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I really miss red light cameras.

These cameras were really gaining traction a few years ago. They began to appear at traffic signals all over the place. The concept seems sound to me – it just takes a photo of any vehicle cross against the signal, and then captures their license plate. The owner of the vehicle is automatically sent a ticket in the mail. You get the fine, but you don't get points on your license.

redlightThere are a couple of things wrong with the concept. First, you don't really know who's driving. So you have to throw out a certain amount of tickets if they're contested in court. Second, they're susceptible to "plate cloning," which students did in Maryland to get revenge on people they didn't like. I love plate cloning – you just find a similar vehicle and print out fake plates to tape over the real ones. Then you drive around and run lights. Awesome. Third, some people feel it's a very "Big Brother-ish" privacy violation. Normally, this would be a very compelling argument for me, but if you're blowing through red lights, I want you to be fined.

There's one light right near me. People fly through this thing all the time. When we had active cameras, I enjoyed watching them break the law knowing that a letter would be on its way to them with a nice, shiny fine.

The only problem is this: Maine banned the use of red light cameras back in 2009. Richard Cebra introduced the bill.

"While on the surface these cameras may appear to increase public safety, recent studies have shown that they actually increase the occurrences of accidents at intersections where the public is aware that there is a camera," Cebra said in a statement. "The placement of these cameras is also a civil rights issue, creating the issuing of a summons and possible fines and jail time to the owner of a vehicle and not necessarily the actual driver of the vehicle. In many places around the country, these cameras have become nothing more than a money-maker for municipalities."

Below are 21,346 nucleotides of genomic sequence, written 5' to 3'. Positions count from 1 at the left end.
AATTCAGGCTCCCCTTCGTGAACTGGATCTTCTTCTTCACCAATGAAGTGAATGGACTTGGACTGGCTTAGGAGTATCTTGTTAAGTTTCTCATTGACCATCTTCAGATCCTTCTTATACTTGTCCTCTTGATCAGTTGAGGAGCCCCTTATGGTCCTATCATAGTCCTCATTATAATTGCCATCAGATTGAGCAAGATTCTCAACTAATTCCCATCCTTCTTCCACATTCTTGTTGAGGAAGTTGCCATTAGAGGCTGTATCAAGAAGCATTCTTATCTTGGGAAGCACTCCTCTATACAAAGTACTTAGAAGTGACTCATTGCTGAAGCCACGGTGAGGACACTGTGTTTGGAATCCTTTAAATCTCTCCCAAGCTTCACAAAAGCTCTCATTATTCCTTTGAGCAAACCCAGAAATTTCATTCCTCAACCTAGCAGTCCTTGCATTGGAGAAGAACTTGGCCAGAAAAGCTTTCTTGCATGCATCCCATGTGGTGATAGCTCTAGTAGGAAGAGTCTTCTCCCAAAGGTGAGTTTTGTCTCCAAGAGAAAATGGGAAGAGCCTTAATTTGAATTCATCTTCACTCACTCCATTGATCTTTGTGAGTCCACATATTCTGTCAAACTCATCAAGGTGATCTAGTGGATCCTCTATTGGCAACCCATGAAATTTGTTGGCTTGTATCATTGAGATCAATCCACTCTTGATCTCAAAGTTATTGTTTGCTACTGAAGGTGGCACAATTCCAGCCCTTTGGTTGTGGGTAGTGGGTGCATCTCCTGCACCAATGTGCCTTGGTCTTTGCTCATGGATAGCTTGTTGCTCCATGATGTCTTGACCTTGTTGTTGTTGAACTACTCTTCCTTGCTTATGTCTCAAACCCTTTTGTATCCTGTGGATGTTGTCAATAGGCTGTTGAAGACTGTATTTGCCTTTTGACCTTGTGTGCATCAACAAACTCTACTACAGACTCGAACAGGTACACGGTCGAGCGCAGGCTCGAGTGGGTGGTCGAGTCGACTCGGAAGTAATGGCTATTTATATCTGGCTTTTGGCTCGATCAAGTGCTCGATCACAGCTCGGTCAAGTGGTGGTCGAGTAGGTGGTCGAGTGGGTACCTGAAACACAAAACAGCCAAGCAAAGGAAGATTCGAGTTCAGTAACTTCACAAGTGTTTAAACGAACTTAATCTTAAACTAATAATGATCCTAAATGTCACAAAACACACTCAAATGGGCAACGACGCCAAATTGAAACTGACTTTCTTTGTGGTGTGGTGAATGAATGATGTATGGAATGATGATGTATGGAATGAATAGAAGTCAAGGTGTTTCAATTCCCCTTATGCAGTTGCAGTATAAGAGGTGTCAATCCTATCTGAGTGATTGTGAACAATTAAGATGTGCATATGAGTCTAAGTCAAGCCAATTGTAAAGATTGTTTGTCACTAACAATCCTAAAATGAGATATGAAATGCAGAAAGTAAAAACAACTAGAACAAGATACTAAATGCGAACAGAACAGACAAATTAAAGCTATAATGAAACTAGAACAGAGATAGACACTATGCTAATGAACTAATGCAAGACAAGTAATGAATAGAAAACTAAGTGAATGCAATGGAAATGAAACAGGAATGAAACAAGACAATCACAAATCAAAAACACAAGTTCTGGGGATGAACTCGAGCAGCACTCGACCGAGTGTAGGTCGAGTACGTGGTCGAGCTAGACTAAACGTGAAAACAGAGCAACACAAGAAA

Now, I understand that there have been a few bad eggs. In fact several cities actually shortened the time of the yellowintersection (amber) light so they could get more revenue from violations. There's only one thing shown to decrease the likelihood of traffic accidents at a traffic signal – increasing the duration of the yellow light. Shortening the light makes an intersection more deadly. So, to increase profit and at the risk of harming motorists, they shortened the yellow lights. That's a little rude; even I understand that.

However, I don't like the idea that we've banned these cameras just because it's a civil rights issue. Driving is a privilege, not a right. That's what my driver's ed teacher always used to say. We agree that only those who learn and accept our set of laws will drive on our publicly maintained streets. One of those laws says that you can't blast through a red light. If it takes cameras to enforce that, then I think we should use them.